This article seeks evidence of Herodotus's conception of his historical enterprise in the recurring scenes in which he portrays barbarian kings as inquirers and investigators. Through these scenes-involving most notably Psammetichus, Etearchus, Croesus, Cyrus, Cambyses, Darius, and Xerxes-the historian not only explores the character of autocrats, but also holds up a mirror to his own activity as inquirer. Once we recognize the metahistorical dimension of Herodotus's representation of inquiring kings, we can better understand the scenes in which these figures appear and the historian who sees his own enterprise reflected or distorted in their efforts. I argue first that the tale of Darius's inquiry concerning the Paeonian wonder-woman (5.12-13) is a paradigmatic Herodotean treatment of kingly inquiry in the way the historian both identifies with, and distances himself from, his kingly investigator. I then assess kingly research under three headings that reflect some of the many ways that Herodotean kings use and abuse investigation: Measurement and Self-Aggrandizement; Exploration and Conquest; Trial, Torture, and Test. Under the final rubric, kingly experiments are the focus, some involving human subjects (esp. 2.2 and 3.38), others involving the divine (1.46-49 and 7.12-18). Herodotus's extensive analysis of inquiring kings indicates that any earlier investigator-measurer, explorer, or experimenter-is a potential rival for him. If Herodotus is conscious that he is following in the footsteps of inquiring kings, however, his critique of their techniques and motives suggests that his inquiry is intellectually and ethically superior to theirs. Ultimately, then, Herodotus's exploration of regal investigation helps both to define and to lend authority to the historiê that he undertakes in the Histories.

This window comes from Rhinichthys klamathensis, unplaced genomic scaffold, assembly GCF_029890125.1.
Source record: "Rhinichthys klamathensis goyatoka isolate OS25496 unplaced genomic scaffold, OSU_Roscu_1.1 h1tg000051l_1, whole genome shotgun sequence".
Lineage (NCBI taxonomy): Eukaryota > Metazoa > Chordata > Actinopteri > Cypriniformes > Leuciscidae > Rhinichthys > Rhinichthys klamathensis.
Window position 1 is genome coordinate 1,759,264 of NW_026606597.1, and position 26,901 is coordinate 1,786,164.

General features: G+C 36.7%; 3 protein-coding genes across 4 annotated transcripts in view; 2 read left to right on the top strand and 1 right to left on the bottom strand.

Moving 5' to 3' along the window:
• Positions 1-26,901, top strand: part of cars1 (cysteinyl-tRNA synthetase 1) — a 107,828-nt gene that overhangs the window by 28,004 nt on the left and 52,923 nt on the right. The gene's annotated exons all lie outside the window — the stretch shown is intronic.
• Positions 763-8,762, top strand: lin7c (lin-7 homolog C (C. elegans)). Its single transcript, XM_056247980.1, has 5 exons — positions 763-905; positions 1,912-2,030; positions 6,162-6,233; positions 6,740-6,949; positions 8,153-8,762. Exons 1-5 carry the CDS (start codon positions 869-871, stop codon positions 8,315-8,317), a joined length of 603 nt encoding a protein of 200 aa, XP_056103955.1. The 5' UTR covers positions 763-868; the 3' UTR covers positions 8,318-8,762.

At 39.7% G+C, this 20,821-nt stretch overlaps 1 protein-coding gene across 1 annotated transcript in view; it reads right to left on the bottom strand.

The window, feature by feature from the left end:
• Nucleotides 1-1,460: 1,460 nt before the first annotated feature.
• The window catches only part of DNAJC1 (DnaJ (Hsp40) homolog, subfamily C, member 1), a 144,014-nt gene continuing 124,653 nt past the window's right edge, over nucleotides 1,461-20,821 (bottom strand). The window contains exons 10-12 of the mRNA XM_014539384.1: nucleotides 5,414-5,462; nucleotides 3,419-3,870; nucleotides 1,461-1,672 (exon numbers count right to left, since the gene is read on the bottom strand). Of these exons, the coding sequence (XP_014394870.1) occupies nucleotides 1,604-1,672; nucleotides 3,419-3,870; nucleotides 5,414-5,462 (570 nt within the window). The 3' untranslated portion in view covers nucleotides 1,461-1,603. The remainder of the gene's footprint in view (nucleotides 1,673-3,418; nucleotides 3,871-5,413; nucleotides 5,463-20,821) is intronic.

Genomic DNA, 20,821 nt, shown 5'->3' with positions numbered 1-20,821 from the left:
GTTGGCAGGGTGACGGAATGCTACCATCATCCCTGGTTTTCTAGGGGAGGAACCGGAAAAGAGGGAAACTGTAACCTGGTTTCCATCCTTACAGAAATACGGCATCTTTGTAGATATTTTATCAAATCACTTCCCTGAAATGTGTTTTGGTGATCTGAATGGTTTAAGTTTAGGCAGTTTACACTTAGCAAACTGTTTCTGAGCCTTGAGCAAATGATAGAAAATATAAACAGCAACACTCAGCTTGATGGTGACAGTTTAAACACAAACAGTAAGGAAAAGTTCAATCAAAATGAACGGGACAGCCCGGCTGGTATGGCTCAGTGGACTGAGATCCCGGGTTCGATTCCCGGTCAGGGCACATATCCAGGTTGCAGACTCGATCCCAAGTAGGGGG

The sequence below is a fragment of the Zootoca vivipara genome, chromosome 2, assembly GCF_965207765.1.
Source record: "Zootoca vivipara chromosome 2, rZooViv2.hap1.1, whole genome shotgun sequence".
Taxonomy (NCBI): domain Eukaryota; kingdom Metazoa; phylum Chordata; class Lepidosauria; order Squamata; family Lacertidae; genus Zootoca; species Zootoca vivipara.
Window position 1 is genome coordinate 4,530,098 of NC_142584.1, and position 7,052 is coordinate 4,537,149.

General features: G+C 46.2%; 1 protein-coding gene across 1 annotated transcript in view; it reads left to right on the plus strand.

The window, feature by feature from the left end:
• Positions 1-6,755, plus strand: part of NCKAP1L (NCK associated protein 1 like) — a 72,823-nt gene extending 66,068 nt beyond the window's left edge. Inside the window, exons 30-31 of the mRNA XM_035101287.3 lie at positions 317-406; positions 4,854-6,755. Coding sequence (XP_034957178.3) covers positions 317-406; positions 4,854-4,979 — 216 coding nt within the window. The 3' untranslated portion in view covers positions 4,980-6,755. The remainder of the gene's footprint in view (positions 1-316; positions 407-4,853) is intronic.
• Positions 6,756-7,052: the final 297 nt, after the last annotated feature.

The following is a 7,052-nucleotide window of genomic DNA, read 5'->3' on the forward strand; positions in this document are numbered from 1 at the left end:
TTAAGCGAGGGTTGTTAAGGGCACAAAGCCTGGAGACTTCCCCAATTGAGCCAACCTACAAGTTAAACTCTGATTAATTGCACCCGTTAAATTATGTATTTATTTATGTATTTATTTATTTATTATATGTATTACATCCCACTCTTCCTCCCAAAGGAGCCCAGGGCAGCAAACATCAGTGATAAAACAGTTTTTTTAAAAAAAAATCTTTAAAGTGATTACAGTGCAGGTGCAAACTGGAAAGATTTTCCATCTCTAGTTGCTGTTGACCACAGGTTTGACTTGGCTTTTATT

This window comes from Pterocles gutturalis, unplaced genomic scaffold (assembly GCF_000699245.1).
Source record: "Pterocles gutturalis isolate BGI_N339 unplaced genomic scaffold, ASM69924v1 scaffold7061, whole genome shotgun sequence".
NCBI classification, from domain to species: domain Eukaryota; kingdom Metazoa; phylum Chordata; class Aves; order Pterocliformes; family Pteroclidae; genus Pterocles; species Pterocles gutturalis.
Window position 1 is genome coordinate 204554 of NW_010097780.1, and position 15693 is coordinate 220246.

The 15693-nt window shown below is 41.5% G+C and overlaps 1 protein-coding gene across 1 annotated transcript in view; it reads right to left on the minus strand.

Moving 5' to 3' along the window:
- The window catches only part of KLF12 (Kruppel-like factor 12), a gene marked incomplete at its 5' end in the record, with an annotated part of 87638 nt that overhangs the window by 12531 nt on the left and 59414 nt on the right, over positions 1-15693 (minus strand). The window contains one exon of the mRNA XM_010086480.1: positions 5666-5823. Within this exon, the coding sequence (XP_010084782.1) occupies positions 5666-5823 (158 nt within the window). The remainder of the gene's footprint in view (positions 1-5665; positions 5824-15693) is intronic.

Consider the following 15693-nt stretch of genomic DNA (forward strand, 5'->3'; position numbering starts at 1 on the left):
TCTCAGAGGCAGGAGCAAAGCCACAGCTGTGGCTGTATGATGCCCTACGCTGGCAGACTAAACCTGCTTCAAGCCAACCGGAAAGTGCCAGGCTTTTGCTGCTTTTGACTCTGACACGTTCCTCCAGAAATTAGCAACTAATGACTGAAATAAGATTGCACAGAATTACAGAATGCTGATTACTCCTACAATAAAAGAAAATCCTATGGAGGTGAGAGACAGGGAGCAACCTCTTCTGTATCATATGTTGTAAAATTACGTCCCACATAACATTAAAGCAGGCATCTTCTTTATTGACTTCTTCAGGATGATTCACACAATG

[Footnotes]

[Footnotes]
1
Dewald (1987)
Marincola (1987)
Lateiner (1989) 55-108.
2
Barthes ([1967]
1981)
White (1984)
Munson (1993a).
3
Cook (1976) 40
Redfield (1985) 102
Lateiner (1989) 93-95, 102-3.
Bischoff([1932] 1965)
Lattimore (1939)
Fehling (1989) 203-9.
4
Pearson ([1954] 1983)
Immerwahr (1966) 75-78, 148-88
Waters (1971)
(1985) 136-51
Gammie (1986)
Flory (1987) 119-49
Hartog (1988) 322-39
Lateiner (1989)163-86